Why did MU enact new speech regulations in 2017?
In early 2016, recent activity on campus had left many students, faculty, and staff unsure of how the University regulates speech, expression, and assembly in public spaces on campus, especially during protests. In addition, observers statewide and nationwide questioned whether the University responded appropriately to events in the fall of 2015. The interim chancellor and Faculty Council believed that it was important that the University be well prepared should similar events occur in the future, lest students, faculty, staff, and visitors be placed in harm’s way or subjected to violations of their rights. Accordingly, in January 2016 the interim chancellor and the Faculty Council chair together appointed the Ad Hoc Joint Committee on Protests, Public Spaces, Free Speech, and the Press. The Committee was given two tasks in its charge: (1) to “recommend how public spaces can be regulated on campus while protecting safety, free inquiry, and free expression” and (2) to “suggest how the University might resolve future conflicts should they arise concerning the use of public spaces on campus.” Many of the rule changes that became effective June 1, 2017 resulted from recommendations of the Committee. Before the Committee’s recommendations were adopted, the Committee published its report online, solicited public comments, invited campus organizations to meet with it, and held public forums. The rules adopted were substantially improved by this vetting process.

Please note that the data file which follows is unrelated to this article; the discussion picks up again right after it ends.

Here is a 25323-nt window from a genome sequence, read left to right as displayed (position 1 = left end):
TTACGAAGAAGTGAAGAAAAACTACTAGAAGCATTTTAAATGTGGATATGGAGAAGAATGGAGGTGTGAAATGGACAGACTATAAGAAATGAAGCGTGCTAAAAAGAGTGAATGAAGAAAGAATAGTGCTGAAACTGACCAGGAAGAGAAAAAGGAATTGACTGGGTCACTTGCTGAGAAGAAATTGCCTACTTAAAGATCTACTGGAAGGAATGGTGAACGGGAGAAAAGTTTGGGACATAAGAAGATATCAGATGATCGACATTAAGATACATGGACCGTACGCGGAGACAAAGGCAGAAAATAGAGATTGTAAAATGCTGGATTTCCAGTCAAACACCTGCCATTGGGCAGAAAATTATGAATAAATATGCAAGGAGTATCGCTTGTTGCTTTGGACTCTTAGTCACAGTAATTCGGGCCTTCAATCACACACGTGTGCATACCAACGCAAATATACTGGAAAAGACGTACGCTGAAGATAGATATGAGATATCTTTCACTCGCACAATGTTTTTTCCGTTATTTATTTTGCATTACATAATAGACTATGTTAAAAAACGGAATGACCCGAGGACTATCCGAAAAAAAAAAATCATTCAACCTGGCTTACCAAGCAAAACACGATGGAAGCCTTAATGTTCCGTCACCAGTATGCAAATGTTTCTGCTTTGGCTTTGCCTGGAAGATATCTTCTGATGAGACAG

Is it illegal to chalk the sidewalks on campus?
Under the old BPPM 0:070 (which has been amended), MU rules stated: “Use of chalk on sidewalks or buildings is not permitted.” Faculty Council believed that this rule, while permissible under the First Amendment, was unduly restrictive of speech on campus. Also, the old rule was not consistently enforced, thereby enabling allegations of selective enforcement. The new rule (which is at BPPM 6:056) permits the use of chalk (so long as it’s not the kind that would damage campus property) on most sidewalks and plaza areas on campus. Exceptions are made for aesthetic reasons (for example, no chalking on Traditions Plaza) and practical reasons (for example, no chalking close to the entrance of campus buildings, lest the chalker impede access). We also state: “Chalking that violates federal or state law is prohibited, unless such chalking is protected by the rights of free speech and expression as set forth in the U.S. Constitution or the Constitution of the State of Missouri.” Beyond that, there are no restrictions based on message (that is, no “content-based discrimination”).
Why is camping on campus prohibited under the new policies?